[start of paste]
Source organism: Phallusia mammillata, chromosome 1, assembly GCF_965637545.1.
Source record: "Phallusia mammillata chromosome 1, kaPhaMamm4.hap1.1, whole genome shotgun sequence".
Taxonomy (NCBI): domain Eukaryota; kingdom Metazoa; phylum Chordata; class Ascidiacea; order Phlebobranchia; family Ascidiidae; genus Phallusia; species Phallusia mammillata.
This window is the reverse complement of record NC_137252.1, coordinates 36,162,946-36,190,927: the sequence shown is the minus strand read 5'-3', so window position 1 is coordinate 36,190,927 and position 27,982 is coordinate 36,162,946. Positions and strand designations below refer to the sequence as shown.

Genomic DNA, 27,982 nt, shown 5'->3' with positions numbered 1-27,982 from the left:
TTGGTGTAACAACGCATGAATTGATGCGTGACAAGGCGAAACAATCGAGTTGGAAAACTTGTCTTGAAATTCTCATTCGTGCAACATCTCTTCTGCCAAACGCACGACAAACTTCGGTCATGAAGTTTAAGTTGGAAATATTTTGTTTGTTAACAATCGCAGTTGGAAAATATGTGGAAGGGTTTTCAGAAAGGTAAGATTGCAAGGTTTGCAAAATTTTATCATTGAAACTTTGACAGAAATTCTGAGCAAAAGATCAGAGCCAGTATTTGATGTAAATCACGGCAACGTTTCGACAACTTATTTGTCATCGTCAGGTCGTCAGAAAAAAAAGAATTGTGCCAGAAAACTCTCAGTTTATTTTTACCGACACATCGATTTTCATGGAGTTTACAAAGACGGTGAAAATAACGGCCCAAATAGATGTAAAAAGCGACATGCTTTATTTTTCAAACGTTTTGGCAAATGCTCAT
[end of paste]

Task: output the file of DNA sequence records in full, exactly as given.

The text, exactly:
Source organism: Phallusia mammillata, chromosome 1, assembly GCF_965637545.1.
Source record: "Phallusia mammillata chromosome 1, kaPhaMamm4.hap1.1, whole genome shotgun sequence".
Taxonomy (NCBI): domain Eukaryota; kingdom Metazoa; phylum Chordata; class Ascidiacea; order Phlebobranchia; family Ascidiidae; genus Phallusia; species Phallusia mammillata.
This window is the reverse complement of record NC_137252.1, coordinates 36,162,946-36,190,927: the sequence shown is the minus strand read 5'-3', so window position 1 is coordinate 36,190,927 and position 27,982 is coordinate 36,162,946. Positions and strand designations below refer to the sequence as shown.

Genomic DNA, 27,982 nt, shown 5'->3' with positions numbered 1-27,982 from the left:
TTGGTGTAACAACGCATGAATTGATGCGTGACAAGGCGAAACAATCGAGTTGGAAAACTTGTCTTGAAATTCTCATTCGTGCAACATCTCTTCTGCCAAACGCACGACAAACTTCGGTCATGAAGTTTAAGTTGGAAATATTTTGTTTGTTAACAATCGCAGTTGGAAAATATGTGGAAGGGTTTTCAGAAAGGTAAGATTGCAAGGTTTGCAAAATTTTATCATTGAAACTTTGACAGAAATTCTGAGCAAAAGATCAGAGCCAGTATTTGATGTAAATCACGGCAACGTTTCGACAACTTATTTGTCATCGTCAGGTCGTCAGAAAAAAAAGAATTGTGCCAGAAAACTCTCAGTTTATTTTTACCGACACATCGATTTTCATGGAGTTTACAAAGACGGTGAAAATAACGGCCCAAATAGATGTAAAAAGCGACATGCTTTATTTTTCAAACGTTTTGGCAAATGCTCAT